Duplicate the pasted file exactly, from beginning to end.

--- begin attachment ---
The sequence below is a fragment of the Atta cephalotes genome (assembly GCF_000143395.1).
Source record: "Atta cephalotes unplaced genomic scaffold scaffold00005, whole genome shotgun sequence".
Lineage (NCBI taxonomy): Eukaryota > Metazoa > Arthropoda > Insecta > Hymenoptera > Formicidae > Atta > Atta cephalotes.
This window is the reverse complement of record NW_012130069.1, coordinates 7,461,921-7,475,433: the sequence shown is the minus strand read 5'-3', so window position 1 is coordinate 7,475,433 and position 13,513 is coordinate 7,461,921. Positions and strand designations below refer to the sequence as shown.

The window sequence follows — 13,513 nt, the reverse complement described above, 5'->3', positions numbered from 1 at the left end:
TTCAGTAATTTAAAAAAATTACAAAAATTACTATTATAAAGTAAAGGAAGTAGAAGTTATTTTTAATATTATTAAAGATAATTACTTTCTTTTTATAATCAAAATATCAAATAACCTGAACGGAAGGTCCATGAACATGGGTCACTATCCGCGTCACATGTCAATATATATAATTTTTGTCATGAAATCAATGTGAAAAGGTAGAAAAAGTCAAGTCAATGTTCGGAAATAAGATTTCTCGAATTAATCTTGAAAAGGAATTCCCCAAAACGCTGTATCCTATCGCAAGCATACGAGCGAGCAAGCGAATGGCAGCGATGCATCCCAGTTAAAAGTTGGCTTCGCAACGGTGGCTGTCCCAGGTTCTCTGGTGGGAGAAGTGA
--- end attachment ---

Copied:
The sequence below is a fragment of the Atta cephalotes genome (assembly GCF_000143395.1).
Source record: "Atta cephalotes unplaced genomic scaffold scaffold00005, whole genome shotgun sequence".
Lineage (NCBI taxonomy): Eukaryota > Metazoa > Arthropoda > Insecta > Hymenoptera > Formicidae > Atta > Atta cephalotes.
This window is the reverse complement of record NW_012130069.1, coordinates 7,461,921-7,475,433: the sequence shown is the minus strand read 5'-3', so window position 1 is coordinate 7,475,433 and position 13,513 is coordinate 7,461,921. Positions and strand designations below refer to the sequence as shown.

The window sequence follows — 13,513 nt, the reverse complement described above, 5'->3', positions numbered from 1 at the left end:
TTCAGTAATTTAAAAAAATTACAAAAATTACTATTATAAAGTAAAGGAAGTAGAAGTTATTTTTAATATTATTAAAGATAATTACTTTCTTTTTATAATCAAAATATCAAATAACCTGAACGGAAGGTCCATGAACATGGGTCACTATCCGCGTCACATGTCAATATATATAATTTTTGTCATGAAATCAATGTGAAAAGGTAGAAAAAGTCAAGTCAATGTTCGGAAATAAGATTTCTCGAATTAATCTTGAAAAGGAATTCCCCAAAACGCTGTATCCTATCGCAAGCATACGAGCGAGCAAGCGAATGGCAGCGATGCATCCCAGTTAAAAGTTGGCTTCGCAACGGTGGCTGTCCCAGGTTCTCTGGTGGGAGAAGTGA